Category Archives: Jesuit saints & blesseds

Saint Francis Xavier


St Francis Xavier the burning passion.jpgO God, who was pleased to gather unto your Church the people of the East by the preaching and miracles of blessed Francis, mercifully grant that we who honor his glorious merits, may also imitate the example of his virtues, through Jesus Christ our Lord.

 

Jesuit Father John Hardon’s essay “The Miracles of Saint Francis Xavier.”

Saint Edmund Campion & his Brag

The blood of the holy martyrs was poured out upon the earth for Christ; therefore

Thumbnail image for St Edmund Campion3.jpgthey have won rewards everlasting.

 

Saint Edmund Campion, martyr for the Roman Primacy, obtain for us, but especially for the Church’s bishops and priests, such obedient loyalty to the Vicar of Christ that like you, they will not be afraid to proclaim the truth and like you, they will be willing to shed their blood for Jesus Christ.

 

Some info on Campion can be read here and here.

 

 

 

 

 

 

Saint Edmund Campion (1540-1581) wrote the “Challenge to the Privy Council” but is commonly called today “Campion’s brag.” Some scholars say the Challenge is likely to be the earliest defense of the Catholic faith to appear in English at the time of the Reformation. No doubt Saint Edmund Campion takes 1 Peter seriously: give a reasoned defense for what you’re believing. The duty and responsibility of Campion to act as a priest and a vowed Jesuit concerned for the spiritual welfare of the English is clear; reading the Brag you quickly know that he is not ashamed of the Gospel and desires to bring his listeners to the Truth. His style of speaking and acting is direct but courteous offered in friendship.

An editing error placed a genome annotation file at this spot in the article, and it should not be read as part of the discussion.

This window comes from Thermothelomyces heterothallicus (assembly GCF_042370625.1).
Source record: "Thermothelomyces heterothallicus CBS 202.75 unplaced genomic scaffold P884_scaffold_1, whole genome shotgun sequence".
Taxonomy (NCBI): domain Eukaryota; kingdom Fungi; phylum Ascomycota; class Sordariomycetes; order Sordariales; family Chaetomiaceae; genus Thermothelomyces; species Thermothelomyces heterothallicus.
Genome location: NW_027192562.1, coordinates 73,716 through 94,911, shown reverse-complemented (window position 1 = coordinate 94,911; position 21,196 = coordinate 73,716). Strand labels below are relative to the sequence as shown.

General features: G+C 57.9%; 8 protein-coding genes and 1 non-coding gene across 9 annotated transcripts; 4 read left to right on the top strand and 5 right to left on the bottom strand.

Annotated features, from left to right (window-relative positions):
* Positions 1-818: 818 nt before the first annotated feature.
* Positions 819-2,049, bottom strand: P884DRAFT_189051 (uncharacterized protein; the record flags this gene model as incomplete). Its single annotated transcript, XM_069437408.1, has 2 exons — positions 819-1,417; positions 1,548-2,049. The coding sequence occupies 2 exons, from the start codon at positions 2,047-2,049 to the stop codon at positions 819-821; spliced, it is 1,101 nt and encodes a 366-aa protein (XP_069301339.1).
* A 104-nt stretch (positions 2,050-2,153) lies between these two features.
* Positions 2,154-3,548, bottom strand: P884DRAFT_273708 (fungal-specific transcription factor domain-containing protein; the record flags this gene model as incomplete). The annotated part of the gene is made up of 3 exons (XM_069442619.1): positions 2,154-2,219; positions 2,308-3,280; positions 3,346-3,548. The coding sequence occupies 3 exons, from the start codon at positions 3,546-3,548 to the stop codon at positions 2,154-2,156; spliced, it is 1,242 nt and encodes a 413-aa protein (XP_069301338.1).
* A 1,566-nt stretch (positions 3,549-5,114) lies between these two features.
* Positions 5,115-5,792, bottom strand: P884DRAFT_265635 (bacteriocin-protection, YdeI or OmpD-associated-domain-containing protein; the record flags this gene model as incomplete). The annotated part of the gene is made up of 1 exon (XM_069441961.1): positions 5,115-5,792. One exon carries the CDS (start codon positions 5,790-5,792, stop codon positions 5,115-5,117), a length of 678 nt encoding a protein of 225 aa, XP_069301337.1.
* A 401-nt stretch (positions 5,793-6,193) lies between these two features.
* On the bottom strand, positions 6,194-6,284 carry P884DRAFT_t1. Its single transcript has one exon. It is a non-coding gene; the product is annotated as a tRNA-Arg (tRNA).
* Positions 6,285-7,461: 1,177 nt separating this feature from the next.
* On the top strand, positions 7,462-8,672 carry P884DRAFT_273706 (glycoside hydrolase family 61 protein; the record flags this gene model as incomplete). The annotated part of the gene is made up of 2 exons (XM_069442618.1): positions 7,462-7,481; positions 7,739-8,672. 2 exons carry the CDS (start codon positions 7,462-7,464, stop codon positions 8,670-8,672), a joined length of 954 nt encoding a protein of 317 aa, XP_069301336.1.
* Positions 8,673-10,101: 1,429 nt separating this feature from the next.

My favorite line is the last of section 8: “The expense is reckoned, the enterprise is begun; it is of God; it cannot be withstood. So the faith was planted: So it must be restored.”

 

To the Right Honourable, the Lords of Her Majesty’s Privy Council:

 

Whereas I have come out of Germany and Bohemia, being sent by my superiors, and adventured myself into this noble realm, my dear country, for the glory of God and benefit of souls, I thought it like enough that, in this busy, watchful, and suspicious world, I should either sooner or later be intercepted and stopped of my course.

 

Wherefore, providing for all events, and uncertain what may become of me, when God shall haply deliver my body into durance, I supposed it needful to put this in writing in a readiness, desiring your good lordships to give it your reading, for to know my cause. This doing, I trust I shall ease you of some labour. For that which otherwise you must have sought for by practice of wit, I do now lay into your hands by plain confession. And to the intent that the whole matter may be conceived in order, and so the better both understood and remembered, I make thereof these nine points or articles, directly, truly and resolutely opening my full enterprise and purpose.

 

1. I confess that I am (albeit unworthy) a priest of the Catholic Church, and through the